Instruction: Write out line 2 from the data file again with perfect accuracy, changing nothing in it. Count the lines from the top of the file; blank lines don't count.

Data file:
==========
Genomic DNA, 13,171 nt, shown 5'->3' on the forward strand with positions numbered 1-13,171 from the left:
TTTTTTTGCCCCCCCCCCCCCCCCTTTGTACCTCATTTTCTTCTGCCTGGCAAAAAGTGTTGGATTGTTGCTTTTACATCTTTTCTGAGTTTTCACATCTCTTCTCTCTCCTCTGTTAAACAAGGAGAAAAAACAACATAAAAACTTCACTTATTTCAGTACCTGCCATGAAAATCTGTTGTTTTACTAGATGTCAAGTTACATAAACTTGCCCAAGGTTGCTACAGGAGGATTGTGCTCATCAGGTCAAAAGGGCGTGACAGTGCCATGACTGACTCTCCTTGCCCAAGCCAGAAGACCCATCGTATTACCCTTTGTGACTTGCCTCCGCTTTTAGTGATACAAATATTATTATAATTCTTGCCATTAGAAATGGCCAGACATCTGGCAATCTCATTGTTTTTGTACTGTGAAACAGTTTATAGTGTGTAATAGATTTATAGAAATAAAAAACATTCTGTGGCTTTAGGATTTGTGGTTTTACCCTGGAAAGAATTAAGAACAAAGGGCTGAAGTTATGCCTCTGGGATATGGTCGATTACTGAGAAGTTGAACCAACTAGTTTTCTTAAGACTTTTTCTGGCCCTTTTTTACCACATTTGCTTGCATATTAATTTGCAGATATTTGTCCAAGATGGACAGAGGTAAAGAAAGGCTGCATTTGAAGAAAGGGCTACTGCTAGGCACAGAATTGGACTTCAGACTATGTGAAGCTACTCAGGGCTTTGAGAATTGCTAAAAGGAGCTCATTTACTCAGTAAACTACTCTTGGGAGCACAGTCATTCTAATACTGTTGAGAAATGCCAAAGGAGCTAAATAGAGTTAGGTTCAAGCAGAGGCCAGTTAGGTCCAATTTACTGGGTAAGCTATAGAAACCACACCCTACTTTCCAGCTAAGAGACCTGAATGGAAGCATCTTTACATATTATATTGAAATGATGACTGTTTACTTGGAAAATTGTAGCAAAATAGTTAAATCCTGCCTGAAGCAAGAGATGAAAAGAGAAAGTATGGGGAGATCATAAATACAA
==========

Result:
TTTTTTTGCCCCCCCCCCCCCCCCTTTGTACCTCATTTTCTTCTGCCTGGCAAAAAGTGTTGGATTGTTGCTTTTACATCTTTTCTGAGTTTTCACATCTCTTCTCTCTCCTCTGTTAAACAAGGAGAAAAAACAACATAAAAACTTCACTTATTTCAGTACCTGCCATGAAAATCTGTTGTTTTACTAGATGTCAAGTTACATAAACTTGCCCAAGGTTGCTACAGGAGGATTGTGCTCATCAGGTCAAAAGGGCGTGACAGTGCCATGACTGACTCTCCTTGCCCAAGCCAGAAGACCCATCGTATTACCCTTTGTGACTTGCCTCCGCTTTTAGTGATACAAATATTATTATAATTCTTGCCATTAGAAATGGCCAGACATCTGGCAATCTCATTGTTTTTGTACTGTGAAACAGTTTATAGTGTGTAATAGATTTATAGAAATAAAAAACATTCTGTGGCTTTAGGATTTGTGGTTTTACCCTGGAAAGAATTAAGAACAAAGGGCTGAAGTTATGCCTCTGGGATATGGTCGATTACTGAGAAGTTGAACCAACTAGTTTTCTTAAGACTTTTTCTGGCCCTTTTTTACCACATTTGCTTGCATATTAATTTGCAGATATTTGTCCAAGATGGACAGAGGTAAAGAAAGGCTGCATTTGAAGAAAGGGCTACTGCTAGGCACAGAATTGGACTTCAGACTATGTGAAGCTACTCAGGGCTTTGAGAATTGCTAAAAGGAGCTCATTTACTCAGTAAACTACTCTTGGGAGCACAGTCATTCTAATACTGTTGAGAAATGCCAAAGGAGCTAAATAGAGTTAGGTTCAAGCAGAGGCCAGTTAGGTCCAATTTACTGGGTAAGCTATAGAAACCACACCCTACTTTCCAGCTAAGAGACCTGAATGGAAGCATCTTTACATATTATATTGAAATGATGACTGTTTACTTGGAAAATTGTAGCAAAATAGTTAAATCCTGCCTGAAGCAAGAGATGAAAAGAGAAAGTATGGGGAGATCATAAATACAA